But the waste problem is also happening at the other end of the supply chain, as a lot of kids don’t actually want to drink the milk they’re offered in school. In fact, approximately $300 million in unopened milk cartons is thrown away by schools every year.
Why are people avoiding dairy now?
In the 18 months before 2020, around 2,730 dairy farms shut down. The industry is declining for a very simple reason: a significant number of people just aren’t that fussed about drinking cow’s milk anymore. Some are opting for the ever-increasing range of plant-based milk choices on the shelves instead.
Unlike dairy, the global vegan milk industry is growing, with some estimates stating it could climb from nearly $20 billion in 2023 to more than $47 billion in the next 10 years. According to Future Market Insights, rising cases of lactose intolerance are one factor driving the shift to plant-based milk, but also the rising awareness of animal welfare.
To produce milk, cows have to be artificially inseminated. And after they have given birth, their calves are taken away, before the whole process begins again. But this process isn’t easy for the cows, and some farmers have even observed the animals grieving for their calves.
“Soon after birth, the farmer comes along, picks up the freshly washed and loved newborn calf, and heaves it into a trailer before driving off,” recalls one former farmer for Free From Harm. “The mother cow, naturally horrified and distressed out of her mind, chases alongside the trailer, bellowing and calling to her baby, while the confused and terrified calf cries back to the mother.”
Environmental concerns are another factor driving people away from milk. Animal agriculture does, after all, contribute massively to deforestation, water pollution, and emissions. Over the course of their life, just one cow will belch around 220 pounds of methane, a potent greenhouse gas, into the atmosphere.
Is the future of schools dairy-free?
While milk is still on offer, plant-based advocates have been trying to initiate a shift away from a heavy focus on animal products in school cafeterias.
In 2020, Switch4Good ran a campaign to remove dairy as a food group from the US dietary guidelines. They didn’t manage to have it taken away, but, as a result of the campaign, the 2020-2025 US Dietary Guidelines do now accept soy milk as a nutritionally equivalent alternative to cow’s milk. It’s the start of a long battle, but the nonprofit is now working with legislators to make soy milk available in all schools.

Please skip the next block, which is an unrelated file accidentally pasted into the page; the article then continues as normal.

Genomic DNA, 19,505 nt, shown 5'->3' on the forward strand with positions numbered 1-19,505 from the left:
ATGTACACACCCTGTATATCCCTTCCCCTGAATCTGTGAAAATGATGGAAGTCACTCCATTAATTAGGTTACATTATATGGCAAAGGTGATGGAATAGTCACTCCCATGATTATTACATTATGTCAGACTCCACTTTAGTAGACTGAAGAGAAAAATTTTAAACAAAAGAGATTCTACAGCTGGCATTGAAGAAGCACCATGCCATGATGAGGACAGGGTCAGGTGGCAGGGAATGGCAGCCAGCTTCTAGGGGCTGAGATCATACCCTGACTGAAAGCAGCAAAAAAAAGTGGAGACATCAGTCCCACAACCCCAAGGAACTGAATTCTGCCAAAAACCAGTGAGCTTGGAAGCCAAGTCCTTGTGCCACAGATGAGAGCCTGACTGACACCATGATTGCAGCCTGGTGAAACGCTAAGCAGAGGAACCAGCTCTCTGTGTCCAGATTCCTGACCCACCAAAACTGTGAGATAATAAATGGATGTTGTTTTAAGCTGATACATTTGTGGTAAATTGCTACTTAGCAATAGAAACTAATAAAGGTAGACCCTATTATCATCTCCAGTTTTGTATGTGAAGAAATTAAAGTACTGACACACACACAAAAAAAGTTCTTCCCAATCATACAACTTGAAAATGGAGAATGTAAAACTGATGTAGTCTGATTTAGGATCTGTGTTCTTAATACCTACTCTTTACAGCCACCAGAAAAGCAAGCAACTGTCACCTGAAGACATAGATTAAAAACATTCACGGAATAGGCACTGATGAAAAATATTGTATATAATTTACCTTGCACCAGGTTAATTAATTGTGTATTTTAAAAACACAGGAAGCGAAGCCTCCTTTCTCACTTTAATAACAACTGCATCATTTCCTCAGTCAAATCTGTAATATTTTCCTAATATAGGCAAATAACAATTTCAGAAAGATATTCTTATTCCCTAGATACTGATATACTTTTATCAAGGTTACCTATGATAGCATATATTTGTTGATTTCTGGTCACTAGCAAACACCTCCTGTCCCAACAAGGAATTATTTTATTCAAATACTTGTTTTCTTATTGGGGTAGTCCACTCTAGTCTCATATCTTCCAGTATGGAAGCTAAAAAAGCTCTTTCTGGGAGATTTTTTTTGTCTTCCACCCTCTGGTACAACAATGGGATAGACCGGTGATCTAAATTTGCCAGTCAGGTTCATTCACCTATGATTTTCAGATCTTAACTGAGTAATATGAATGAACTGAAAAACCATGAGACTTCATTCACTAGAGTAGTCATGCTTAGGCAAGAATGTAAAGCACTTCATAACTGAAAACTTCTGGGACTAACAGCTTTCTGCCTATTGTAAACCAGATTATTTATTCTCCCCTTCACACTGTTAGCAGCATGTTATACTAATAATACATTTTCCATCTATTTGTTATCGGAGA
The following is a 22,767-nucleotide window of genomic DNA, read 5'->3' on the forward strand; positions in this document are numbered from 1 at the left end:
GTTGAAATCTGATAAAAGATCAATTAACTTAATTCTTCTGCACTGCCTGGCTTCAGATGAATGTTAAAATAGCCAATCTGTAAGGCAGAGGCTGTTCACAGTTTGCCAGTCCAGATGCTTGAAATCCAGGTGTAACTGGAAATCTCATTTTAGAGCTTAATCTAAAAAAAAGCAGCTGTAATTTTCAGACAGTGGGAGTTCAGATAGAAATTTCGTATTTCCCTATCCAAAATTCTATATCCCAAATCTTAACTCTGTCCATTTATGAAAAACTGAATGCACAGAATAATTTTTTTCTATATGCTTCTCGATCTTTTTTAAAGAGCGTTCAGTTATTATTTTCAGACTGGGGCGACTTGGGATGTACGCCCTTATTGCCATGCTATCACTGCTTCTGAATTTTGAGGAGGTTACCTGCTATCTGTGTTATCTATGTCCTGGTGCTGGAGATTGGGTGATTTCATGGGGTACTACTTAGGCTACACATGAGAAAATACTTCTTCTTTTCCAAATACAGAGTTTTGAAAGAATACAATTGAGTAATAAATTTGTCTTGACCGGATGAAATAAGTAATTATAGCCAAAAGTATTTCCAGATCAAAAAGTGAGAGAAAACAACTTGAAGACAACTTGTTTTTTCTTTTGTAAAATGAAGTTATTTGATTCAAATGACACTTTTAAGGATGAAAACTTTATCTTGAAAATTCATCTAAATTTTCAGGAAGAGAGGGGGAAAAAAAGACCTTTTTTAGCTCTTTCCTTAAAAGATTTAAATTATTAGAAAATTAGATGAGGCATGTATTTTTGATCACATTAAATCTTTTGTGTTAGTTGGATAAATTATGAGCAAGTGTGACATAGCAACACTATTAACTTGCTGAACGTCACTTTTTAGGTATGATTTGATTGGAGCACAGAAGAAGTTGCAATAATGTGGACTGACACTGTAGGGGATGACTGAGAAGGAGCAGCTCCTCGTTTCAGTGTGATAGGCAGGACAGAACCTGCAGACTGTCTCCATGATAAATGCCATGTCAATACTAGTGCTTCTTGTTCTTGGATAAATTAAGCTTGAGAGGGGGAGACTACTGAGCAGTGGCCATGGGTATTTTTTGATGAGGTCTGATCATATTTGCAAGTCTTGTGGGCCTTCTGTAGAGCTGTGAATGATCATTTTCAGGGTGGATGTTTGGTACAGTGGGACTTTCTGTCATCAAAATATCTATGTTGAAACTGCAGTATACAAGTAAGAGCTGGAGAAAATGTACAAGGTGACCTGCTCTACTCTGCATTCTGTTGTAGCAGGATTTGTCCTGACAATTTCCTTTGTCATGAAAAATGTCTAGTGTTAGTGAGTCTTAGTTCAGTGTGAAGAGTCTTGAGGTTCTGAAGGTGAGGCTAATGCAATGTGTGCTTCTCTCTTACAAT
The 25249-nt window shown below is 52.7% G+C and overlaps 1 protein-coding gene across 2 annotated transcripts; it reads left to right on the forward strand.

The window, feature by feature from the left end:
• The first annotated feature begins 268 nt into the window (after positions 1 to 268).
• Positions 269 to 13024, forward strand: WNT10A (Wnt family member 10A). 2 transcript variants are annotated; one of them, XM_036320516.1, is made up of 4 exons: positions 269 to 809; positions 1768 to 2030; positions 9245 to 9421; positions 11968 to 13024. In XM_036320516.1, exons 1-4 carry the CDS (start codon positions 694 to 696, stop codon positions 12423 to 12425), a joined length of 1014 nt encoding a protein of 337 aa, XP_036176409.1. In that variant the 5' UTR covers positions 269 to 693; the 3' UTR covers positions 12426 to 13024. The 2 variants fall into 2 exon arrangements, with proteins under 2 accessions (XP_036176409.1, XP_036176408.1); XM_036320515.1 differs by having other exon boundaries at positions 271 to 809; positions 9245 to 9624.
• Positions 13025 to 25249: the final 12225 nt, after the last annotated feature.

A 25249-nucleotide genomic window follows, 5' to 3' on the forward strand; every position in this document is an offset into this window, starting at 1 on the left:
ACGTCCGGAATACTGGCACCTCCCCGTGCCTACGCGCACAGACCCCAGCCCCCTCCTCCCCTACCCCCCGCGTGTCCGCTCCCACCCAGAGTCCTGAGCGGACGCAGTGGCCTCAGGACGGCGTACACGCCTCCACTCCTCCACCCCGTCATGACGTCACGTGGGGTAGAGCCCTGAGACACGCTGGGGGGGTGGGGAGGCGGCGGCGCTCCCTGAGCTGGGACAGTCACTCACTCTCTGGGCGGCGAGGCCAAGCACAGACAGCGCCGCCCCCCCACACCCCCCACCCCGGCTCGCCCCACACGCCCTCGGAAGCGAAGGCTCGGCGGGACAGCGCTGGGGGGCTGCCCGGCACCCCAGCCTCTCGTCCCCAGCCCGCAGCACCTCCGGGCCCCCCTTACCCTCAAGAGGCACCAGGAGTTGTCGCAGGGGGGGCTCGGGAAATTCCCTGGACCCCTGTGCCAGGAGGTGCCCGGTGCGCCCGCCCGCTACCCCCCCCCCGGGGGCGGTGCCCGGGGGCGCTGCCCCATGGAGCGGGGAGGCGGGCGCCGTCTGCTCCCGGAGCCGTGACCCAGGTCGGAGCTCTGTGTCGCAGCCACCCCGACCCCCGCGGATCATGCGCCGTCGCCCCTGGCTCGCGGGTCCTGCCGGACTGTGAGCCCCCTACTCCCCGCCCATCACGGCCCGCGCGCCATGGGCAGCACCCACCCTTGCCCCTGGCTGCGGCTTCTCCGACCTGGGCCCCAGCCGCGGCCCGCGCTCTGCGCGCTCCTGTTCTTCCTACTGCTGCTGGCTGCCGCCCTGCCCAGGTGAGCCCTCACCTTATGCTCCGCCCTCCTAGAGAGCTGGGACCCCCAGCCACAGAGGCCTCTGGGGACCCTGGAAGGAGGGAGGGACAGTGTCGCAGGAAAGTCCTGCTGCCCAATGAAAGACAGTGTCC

And schools themselves are changing, too. They aren’t at a point where they can refuse to serve dairy, but things are undeniably shifting. In July 2022, for example, California became the first state in the US to support plant-based school meals with a $700 million investment. In Illinois, new legislation ensures that nearly two million children across its school districts have access to plant-based lunch choices.
And in February 2022, all public schools in New York City started participating in the Vegan Fridays initiative. On Vegan Fridays, all school menus are filled with plant-based options. Children can ask for non-vegan options if they want, but they are not offered by default (and, obviously, because of the federal guidelines, cow’s milk is still available).
Plus, in September, New York City’s first Chef’s Council (headed by celebrity chef Rachael Ray), started developing culturally relevant, plant-based recipes, as well as providing training for chefs working at the New York City Department of Education.
“Teaching students at a young age to eat healthy, nutritious meals is critical to setting them up for success,” said NYC Mayor and vegan food advocate Eric Adams in a statement. “The new Chefs Council will develop delicious, nutritious, culturally relevant meals for schools with direct input from students and parents. Through this partnership with [Wellness in the Schools] and our tremendous staff of school food workers, we will take school meals to the next level.”